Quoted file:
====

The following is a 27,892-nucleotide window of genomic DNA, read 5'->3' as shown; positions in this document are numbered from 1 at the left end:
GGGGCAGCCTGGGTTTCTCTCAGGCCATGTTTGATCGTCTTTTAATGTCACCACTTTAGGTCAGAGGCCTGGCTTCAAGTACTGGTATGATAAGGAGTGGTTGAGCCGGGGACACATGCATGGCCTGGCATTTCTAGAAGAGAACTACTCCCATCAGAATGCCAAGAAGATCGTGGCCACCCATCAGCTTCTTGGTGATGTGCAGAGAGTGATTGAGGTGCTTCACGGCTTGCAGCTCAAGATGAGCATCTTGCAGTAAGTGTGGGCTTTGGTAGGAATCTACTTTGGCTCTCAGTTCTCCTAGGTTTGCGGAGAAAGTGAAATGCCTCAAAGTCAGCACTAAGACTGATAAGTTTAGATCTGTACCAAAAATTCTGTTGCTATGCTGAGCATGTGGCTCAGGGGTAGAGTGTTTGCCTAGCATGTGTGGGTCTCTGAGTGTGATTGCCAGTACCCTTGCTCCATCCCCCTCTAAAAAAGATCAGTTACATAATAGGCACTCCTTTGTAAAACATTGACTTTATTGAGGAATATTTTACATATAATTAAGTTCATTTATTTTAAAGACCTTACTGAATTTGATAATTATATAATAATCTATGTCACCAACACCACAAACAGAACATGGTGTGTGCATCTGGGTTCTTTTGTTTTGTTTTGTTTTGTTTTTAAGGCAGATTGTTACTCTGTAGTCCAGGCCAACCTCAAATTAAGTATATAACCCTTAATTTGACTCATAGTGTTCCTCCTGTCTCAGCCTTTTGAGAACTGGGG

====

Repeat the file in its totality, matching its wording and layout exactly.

The following is a 27,892-nucleotide window of genomic DNA, read 5'->3' as shown; positions in this document are numbered from 1 at the left end:
GGGGCAGCCTGGGTTTCTCTCAGGCCATGTTTGATCGTCTTTTAATGTCACCACTTTAGGTCAGAGGCCTGGCTTCAAGTACTGGTATGATAAGGAGTGGTTGAGCCGGGGACACATGCATGGCCTGGCATTTCTAGAAGAGAACTACTCCCATCAGAATGCCAAGAAGATCGTGGCCACCCATCAGCTTCTTGGTGATGTGCAGAGAGTGATTGAGGTGCTTCACGGCTTGCAGCTCAAGATGAGCATCTTGCAGTAAGTGTGGGCTTTGGTAGGAATCTACTTTGGCTCTCAGTTCTCCTAGGTTTGCGGAGAAAGTGAAATGCCTCAAAGTCAGCACTAAGACTGATAAGTTTAGATCTGTACCAAAAATTCTGTTGCTATGCTGAGCATGTGGCTCAGGGGTAGAGTGTTTGCCTAGCATGTGTGGGTCTCTGAGTGTGATTGCCAGTACCCTTGCTCCATCCCCCTCTAAAAAAGATCAGTTACATAATAGGCACTCCTTTGTAAAACATTGACTTTATTGAGGAATATTTTACATATAATTAAGTTCATTTATTTTAAAGACCTTACTGAATTTGATAATTATATAATAATCTATGTCACCAACACCACAAACAGAACATGGTGTGTGCATCTGGGTTCTTTTGTTTTGTTTTGTTTTGTTTTTAAGGCAGATTGTTACTCTGTAGTCCAGGCCAACCTCAAATTAAGTATATAACCCTTAATTTGACTCATAGTGTTCCTCCTGTCTCAGCCTTTTGAGAACTGGGG